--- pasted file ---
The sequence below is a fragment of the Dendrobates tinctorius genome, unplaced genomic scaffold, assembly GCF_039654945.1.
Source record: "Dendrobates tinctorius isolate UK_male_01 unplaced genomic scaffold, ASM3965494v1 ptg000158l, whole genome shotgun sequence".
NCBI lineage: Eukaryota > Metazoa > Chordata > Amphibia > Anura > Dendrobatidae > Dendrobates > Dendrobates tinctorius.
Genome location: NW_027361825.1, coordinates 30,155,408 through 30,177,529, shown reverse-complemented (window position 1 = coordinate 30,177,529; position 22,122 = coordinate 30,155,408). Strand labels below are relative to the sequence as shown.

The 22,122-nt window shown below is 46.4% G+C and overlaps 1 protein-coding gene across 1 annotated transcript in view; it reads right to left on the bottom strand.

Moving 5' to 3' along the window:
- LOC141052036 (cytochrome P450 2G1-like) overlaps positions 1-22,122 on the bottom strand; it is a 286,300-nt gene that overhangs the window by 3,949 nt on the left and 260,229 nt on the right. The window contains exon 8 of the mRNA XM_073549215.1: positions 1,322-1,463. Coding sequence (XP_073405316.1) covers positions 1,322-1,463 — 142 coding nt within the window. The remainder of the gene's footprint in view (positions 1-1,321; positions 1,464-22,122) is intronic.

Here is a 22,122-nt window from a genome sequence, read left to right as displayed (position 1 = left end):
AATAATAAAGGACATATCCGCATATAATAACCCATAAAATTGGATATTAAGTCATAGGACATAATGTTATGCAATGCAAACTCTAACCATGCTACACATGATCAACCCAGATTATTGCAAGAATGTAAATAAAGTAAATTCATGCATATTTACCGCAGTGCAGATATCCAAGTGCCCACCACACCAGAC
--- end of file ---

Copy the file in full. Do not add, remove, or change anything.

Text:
The sequence below is a fragment of the Dendrobates tinctorius genome, unplaced genomic scaffold, assembly GCF_039654945.1.
Source record: "Dendrobates tinctorius isolate UK_male_01 unplaced genomic scaffold, ASM3965494v1 ptg000158l, whole genome shotgun sequence".
NCBI lineage: Eukaryota > Metazoa > Chordata > Amphibia > Anura > Dendrobatidae > Dendrobates > Dendrobates tinctorius.
Genome location: NW_027361825.1, coordinates 30,155,408 through 30,177,529, shown reverse-complemented (window position 1 = coordinate 30,177,529; position 22,122 = coordinate 30,155,408). Strand labels below are relative to the sequence as shown.

The 22,122-nt window shown below is 46.4% G+C and overlaps 1 protein-coding gene across 1 annotated transcript in view; it reads right to left on the bottom strand.

Moving 5' to 3' along the window:
- LOC141052036 (cytochrome P450 2G1-like) overlaps positions 1-22,122 on the bottom strand; it is a 286,300-nt gene that overhangs the window by 3,949 nt on the left and 260,229 nt on the right. The window contains exon 8 of the mRNA XM_073549215.1: positions 1,322-1,463. Coding sequence (XP_073405316.1) covers positions 1,322-1,463 — 142 coding nt within the window. The remainder of the gene's footprint in view (positions 1-1,321; positions 1,464-22,122) is intronic.

Here is a 22,122-nt window from a genome sequence, read left to right as displayed (position 1 = left end):
AATAATAAAGGACATATCCGCATATAATAACCCATAAAATTGGATATTAAGTCATAGGACATAATGTTATGCAATGCAAACTCTAACCATGCTACACATGATCAACCCAGATTATTGCAAGAATGTAAATAAAGTAAATTCATGCATATTTACCGCAGTGCAGATATCCAAGTGCCCACCACACCAGAC